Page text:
A plaque remaining from the Big Apple Night Club at West 135th Street and Seventh Avenue in Harlem.

Above, a 1934 plaque from the Big Apple Night Club at West 135th Street and Seventh Avenue in Harlem. Discarded as trash in 2006.

Recent entries:
“What do you call a haunted chicken?"/"A poultry-geist.” (10/24)
“What instrument does a skeleton play?"/"A trombone.” (10/24)
“Farted on my wallet and now I have gas money” (10/24)
“Farted on my wallet and now I have gas money” (10/23)
Corporate Comedian (10/23)
More new entries...

A  B  C  D  E  F  G  H  I  J  K  L  M  N  O  P  Q  R  S  T  U  V  W  X  Y  Z

Entry from July 19, 2004
General Tso’s Chicken
The General Tso's Chicken web page credits this to Peng's restaurant on West 44th Street, from about 1974. I have citations that seem to back this up.

New York magazine, April 2, 1979, had a long feature article, "New York's Chinese Restaurants." I didn't spot the General anywhere else but on page 51, col. 1:

* & 1/2* PENG'S
...General Tso's chicken ($7.95*), in a crisp, sweet, garlic-studded coat with scallions and ginger, is wonderful.(...)(Col. 2--ed.) It's 2:40 now and for all I know it may be the number-four chef manning the wok, but General Tso's chicken is garlicked to transcendence.
Peng's, 219 East 44th Street, 682-8050.

It should be noted that there were other Chinese generals. Hunam, 845 Second Avenue, at 45th Street, in New York, April 2, 1979, page 48, col. 2, served "General Gau's duckling ($7.95*).

From Gourmet, October 1982, pg. 129, col. 3:

Q. Everything at the Peng Teng restaurant in New York City is delectable, but for me the outstanding dish is General Tso's chicken. Would you be so kind as to procure the recipe?

A. Chef Peng gladly revealed one of the secrets of the Orient.
_General Tso's Chicken Peng Teng__
(Chicken with Red Peppers)_(...)

The dish was also popular in San Francisco.

Two Hundred Good Restaurants:
A Guide to Eating in San Francisco & the Bay Area
by Russell S. Riera and Chris Smith
Moss Publications, CA
1981(first edition 1980)

Pg. 22 (Tai Chi, 2031 Polk Street, near Broadway):
_Menu Specialties_...General Tsuo's Chicken (a country-style dish. Pieces of chicken encased in a golden crust, and served in a light, reddish sauce that looks like liquid jewels.)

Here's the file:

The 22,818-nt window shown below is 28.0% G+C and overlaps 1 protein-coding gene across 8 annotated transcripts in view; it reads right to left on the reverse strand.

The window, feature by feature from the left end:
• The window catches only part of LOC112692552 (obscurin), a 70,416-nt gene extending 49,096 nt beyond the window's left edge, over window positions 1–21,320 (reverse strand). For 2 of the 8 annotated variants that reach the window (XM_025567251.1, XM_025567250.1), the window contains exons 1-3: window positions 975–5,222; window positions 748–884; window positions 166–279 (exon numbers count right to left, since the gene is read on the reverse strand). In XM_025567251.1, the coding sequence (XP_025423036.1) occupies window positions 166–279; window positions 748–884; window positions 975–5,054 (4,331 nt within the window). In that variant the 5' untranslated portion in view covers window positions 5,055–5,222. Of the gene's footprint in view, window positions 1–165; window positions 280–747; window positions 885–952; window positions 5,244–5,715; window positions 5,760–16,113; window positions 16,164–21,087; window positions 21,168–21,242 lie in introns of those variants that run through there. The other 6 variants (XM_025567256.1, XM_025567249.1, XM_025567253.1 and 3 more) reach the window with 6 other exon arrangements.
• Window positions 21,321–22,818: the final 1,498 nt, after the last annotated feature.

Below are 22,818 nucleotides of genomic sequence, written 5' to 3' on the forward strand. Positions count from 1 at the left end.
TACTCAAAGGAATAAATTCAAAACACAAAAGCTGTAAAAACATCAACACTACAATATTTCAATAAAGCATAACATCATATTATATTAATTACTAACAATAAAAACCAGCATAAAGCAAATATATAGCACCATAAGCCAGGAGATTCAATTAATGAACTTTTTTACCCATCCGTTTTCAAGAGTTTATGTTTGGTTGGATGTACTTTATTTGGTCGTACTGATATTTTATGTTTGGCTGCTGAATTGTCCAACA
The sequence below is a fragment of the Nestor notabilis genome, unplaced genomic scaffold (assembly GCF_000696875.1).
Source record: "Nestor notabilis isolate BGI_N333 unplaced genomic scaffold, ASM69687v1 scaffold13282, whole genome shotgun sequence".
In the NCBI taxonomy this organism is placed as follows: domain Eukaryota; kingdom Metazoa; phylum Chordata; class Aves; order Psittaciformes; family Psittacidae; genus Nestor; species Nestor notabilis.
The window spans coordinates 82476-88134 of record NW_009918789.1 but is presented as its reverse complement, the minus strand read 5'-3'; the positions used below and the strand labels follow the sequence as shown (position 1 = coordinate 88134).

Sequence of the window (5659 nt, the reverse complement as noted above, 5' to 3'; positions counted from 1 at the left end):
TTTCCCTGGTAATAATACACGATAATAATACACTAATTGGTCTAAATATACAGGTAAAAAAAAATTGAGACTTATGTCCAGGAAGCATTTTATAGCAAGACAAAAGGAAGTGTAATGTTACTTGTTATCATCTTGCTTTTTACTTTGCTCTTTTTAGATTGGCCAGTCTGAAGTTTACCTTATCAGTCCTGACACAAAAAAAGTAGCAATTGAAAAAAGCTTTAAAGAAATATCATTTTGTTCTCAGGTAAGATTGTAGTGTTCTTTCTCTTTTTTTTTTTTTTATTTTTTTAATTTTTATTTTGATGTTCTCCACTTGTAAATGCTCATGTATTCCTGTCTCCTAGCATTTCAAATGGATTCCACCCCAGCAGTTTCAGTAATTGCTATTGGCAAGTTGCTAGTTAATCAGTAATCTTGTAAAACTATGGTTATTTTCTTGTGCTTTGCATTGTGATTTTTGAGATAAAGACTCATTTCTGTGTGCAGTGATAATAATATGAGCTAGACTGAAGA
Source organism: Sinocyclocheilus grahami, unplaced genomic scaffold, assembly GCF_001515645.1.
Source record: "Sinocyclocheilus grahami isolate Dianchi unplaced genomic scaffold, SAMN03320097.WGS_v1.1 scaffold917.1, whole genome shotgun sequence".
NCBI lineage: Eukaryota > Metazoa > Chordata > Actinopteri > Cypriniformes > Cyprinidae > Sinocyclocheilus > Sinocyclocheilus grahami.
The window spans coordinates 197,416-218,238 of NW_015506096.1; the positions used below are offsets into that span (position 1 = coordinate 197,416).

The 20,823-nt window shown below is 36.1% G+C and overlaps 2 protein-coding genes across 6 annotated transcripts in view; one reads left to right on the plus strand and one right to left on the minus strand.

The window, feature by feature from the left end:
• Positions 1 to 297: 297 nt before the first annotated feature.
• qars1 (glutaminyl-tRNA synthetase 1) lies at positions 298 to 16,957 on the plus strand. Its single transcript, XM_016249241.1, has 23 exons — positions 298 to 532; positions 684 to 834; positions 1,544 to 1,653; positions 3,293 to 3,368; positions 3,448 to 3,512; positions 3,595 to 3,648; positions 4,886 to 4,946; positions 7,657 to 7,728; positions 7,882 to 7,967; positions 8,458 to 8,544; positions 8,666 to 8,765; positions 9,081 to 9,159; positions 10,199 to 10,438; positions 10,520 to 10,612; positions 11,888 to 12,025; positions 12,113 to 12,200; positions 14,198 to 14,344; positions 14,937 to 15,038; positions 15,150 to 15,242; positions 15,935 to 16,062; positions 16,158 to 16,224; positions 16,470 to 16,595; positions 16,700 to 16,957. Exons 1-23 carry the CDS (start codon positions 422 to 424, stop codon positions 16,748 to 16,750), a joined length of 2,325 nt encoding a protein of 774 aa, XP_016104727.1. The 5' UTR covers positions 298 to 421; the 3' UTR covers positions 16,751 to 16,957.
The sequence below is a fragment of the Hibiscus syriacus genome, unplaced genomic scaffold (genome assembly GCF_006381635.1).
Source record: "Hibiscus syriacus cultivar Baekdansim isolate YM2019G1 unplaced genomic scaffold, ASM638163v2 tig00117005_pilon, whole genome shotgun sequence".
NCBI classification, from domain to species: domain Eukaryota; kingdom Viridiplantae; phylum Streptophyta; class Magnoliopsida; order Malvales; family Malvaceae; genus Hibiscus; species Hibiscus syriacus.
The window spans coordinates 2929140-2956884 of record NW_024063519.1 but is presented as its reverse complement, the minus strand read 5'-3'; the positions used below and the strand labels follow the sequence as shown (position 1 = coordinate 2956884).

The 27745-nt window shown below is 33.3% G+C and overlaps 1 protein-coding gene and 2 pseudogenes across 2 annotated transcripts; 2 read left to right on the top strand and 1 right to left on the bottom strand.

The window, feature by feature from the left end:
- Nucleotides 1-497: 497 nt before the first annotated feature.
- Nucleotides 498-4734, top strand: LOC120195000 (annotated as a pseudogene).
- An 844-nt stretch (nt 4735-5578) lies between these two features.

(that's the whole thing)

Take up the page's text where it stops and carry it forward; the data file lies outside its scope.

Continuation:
Pg. 182 (The Royal Mandarin, 234 Northgate Shopping Center):
_Menu Specialties_...General Cho Chicken (the menu says it's "Diced Chicken Breast with Special Sauce." And the menu is very accurate--the dish's spicy sherry and ginger-scented sauce is special.)

Restaurants of San Francisco
by Patricia Unterman and Stan Sesser
Chronicle Books, San Francisco

Pg. 153 (Taiwan Restaurant):Another rich chicken dish is _General Tsuo chicken_, a dish from Hunan, described as "Mao Tse-Tung's hometown famous dish."

"The Real General Tso Was No Chicken," by Anthony Ramirez, is in the City section, New York Times, May 24, 1998, pg. 6, col. 1.

A good "General" introduction is in Flavor & Fortune, December 1996, volume 3, no. 4, pg. 5, col. 1:

General Tso Tsung Tong (1812-1885) was born in Xiang Yin, thirty-five miles north of Changsa. He was a very famous General under the Manchu Dynasty and his military activities took him to many parts of CHina. He was a very active person and loved his food, especially meat. Everywhere he went, the local magistrates, in order to cultivate his favor, would prepare special feasts in his honor, perhaps to solicit favors and at least so that he would think kindly of them. He was a hard person to please, but try they did.(...)

Once he was sent to Xinjang on a military expedition. The people of this western border-province were mainly Muslims whose religion did not allow them to eat pork; so the general's diet was severely curtailed. Three months later when he got back, specifically to (Col. 2--ed.) Lanzhour, a big feast was served in celebration of his successful expedition. He told his associates that although he was not entertained with song and dance, this elaborate and bountiful meal more than made up for the very long and tough expedition where he had no pork to eat.

In 1875, the Dowager Tse Xi promoted him to the royal court. She held a banquest in his honor in the capital, Beijing. At that banquet, they made sure that he had double servings of all the entrees. The general would always finish his portion with one sweep of his chopsticks, as if to say, he was not impressed.

After the above banquet, one of his compatriots asked him "Old friend, at one seating you can devour so much meat. It is as the old saying goes: A general's fame is as big as his appetite. I hope that stomach of yours can live up to your fame." The general smiled and retorted: "Your people love to put words in other people's mouths. What do you know? Instead of meat you can only eat the roots of vegetables. I am lucky that I enjoy meat. Maybe one day I will be stigmatized and might even be called: The Meat Eating General."
Posted by Barry Popik
Food/Drink • (0) Comments • Monday, July 19, 2004 • Permalink